The line in white is based on assuming 14 per cent GDP growth for both 2020-21 and 2021-22 at current prices. While for 2020-21, the Financial Deepening Score comes down to 28.31 when we take the assumptive GDP with 14 per cent growth from the original score of 32.20 for the financial year 2021-22. The figure looks slightly better for 2021-22. It rises to 29.53 per cent in 2021-22 based on nominal GDP growth of 14 per cent during the year. Even if the GDP growth were normal at around 6 to 7 per cent at constant prices or around 14 per cent at the current prices during 2020-21 and 2021-22, the Financial Deepening Score would look impressive. The score in 2021-22 is 49.82 per cent higher compared to the score of 2013-14.
What led to Impressive Improvement in Financial Deepening Score?
The Financial Deepening Score is the result of several factors. As I have mentioned above in this paper, financial deepening results from two broad factors - financial institutions and financial markets. There has been progress in both these segments. However, the surge in the Financial Markets Score is sharper.
The development of Financial Institutions has been assessed through indicators such as the progress of Mutual Funds, Pension Funds, Insurance Premiums, and Private Sector Credit, all relative to the GDP. The combination of Mutual Funds, Pension Funds, Insurance Premiums, and Private Sector Credit forms the Financial Institutions Score. The Financial Institutions Score has slightly improved, going from 15.34 in 2013-14 to 17.42 in 2021-22. The sudden jump seen in 2020-21 is due to the contraction of the economy due to the pandemic that inflated certain values. The major contributors to the progress are Pension and Mutual Funds, with Non-Life Insurance and Household Sector credit also slightly contributing.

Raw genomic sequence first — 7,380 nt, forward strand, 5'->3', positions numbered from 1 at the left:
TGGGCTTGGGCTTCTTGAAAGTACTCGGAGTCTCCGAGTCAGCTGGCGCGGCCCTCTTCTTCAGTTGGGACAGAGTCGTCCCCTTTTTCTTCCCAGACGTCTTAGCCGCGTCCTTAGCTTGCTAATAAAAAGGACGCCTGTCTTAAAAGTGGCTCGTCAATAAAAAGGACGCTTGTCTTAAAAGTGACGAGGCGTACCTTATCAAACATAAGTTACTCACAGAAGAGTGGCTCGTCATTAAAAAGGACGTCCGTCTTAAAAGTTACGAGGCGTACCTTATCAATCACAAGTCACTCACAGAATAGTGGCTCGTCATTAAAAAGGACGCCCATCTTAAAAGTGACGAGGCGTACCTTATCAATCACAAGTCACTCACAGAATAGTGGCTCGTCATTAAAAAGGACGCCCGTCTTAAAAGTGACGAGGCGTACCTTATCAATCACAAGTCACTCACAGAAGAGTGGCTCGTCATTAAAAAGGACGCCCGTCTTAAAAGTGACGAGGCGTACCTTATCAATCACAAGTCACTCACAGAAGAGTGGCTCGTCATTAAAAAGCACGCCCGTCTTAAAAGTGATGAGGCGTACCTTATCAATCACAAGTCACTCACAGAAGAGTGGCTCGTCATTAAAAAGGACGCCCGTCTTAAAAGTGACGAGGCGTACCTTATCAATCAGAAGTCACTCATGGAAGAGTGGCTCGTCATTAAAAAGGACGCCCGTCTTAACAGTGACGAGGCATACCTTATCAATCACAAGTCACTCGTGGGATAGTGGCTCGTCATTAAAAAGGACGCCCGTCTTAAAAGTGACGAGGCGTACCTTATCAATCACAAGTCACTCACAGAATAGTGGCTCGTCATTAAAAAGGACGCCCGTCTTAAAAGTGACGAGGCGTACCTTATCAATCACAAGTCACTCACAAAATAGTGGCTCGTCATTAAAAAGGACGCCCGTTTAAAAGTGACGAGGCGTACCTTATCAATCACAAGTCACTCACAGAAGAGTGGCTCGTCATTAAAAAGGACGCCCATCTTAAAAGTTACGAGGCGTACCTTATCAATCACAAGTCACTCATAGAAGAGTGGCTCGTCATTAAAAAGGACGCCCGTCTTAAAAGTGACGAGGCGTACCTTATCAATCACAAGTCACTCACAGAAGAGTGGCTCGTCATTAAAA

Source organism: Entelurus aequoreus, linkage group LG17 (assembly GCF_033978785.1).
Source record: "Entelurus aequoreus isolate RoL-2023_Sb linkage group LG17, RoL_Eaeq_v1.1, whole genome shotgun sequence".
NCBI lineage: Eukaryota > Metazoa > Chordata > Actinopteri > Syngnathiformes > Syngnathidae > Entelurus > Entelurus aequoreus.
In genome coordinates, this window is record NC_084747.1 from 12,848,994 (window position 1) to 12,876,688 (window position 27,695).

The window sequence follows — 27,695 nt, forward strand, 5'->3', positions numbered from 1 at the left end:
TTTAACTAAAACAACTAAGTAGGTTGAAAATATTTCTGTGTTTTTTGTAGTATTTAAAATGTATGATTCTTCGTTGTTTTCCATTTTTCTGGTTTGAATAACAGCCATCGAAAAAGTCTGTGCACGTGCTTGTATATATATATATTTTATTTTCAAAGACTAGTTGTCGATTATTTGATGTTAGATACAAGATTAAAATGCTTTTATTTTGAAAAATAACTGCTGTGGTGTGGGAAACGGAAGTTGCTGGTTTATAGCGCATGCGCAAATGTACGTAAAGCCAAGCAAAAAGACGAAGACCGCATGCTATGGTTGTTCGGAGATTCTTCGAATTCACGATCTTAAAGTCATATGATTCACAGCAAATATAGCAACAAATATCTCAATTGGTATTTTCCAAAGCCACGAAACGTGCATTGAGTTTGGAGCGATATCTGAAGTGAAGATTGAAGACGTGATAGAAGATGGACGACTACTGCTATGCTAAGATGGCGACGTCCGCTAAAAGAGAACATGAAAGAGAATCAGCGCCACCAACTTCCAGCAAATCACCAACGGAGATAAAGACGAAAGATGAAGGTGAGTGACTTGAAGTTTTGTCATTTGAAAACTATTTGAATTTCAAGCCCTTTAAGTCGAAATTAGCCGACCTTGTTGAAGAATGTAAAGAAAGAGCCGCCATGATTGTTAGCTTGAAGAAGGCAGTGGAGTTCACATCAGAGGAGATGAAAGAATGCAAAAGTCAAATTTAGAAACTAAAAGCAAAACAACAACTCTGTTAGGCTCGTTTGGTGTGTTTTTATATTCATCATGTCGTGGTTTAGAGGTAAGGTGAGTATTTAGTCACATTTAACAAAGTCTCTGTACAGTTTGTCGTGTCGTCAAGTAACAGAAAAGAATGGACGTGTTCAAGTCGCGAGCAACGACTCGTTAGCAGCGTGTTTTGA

The development of Financial Markets has been assessed through indicators such as Stock Market Capitalization, Stocks Traded, International Debt Securities Government, and Total Debt Securities of Financial and Non-Financial Corporations. The Financial Market Score improved slightly from 2013-14 to 2018-19, going from 24.08 to 31.42. However, the pandemic saw the Financial Markets score reduce to 25.99. However, the Financial Markets Score significantly increased from 25.99 to 46.07 from 2019-20 to 2020-21. The significant increase in the Financial Markets is mainly due to the increased Stock Market Capitalisation and Stocks Traded. Since 2013-14, there is evidence that financial markets have broadened over time.
Conclusion & Way Forward
India has made considerable progress in financial development and deepening since Prime Minister Modi assumed office in 2014. The biggest contributor to the financial deepening in the past nine years is the broadening of financial markets and increased awareness and participation in mutual funds and pension funds.
Other major contributors to financial deepening in the nine years between 2013-14 to 2021-22 are the surge in non-life insurance premiums and household sector credit. The external debt taken on by the government has been stable, with the debt securities issued by financial and non-financial corporations moderately fluctuating over time.
However, several areas need attention. Notable among them are private sector credit, especially the credit to micro, small and medium enterprises (MSMEs).
The next part of this study will illuminate how spatially dispersed this deepening is. We are also doing field research and case studies on how various schemes of the Center and States impact equity and quality of growth. Given that jobless growth is a perennial problem, including during the highest growth years under the UPA government, most data leads to a 'he said, she said' kind of argument.
This effort is likely to show the honest and unbiased truth.
Sameer Kochhar is Chairman, SKOCH Group, Reforms Historian and an Acclaimed Author of ModiNomics and Defeating Poverty amongst others.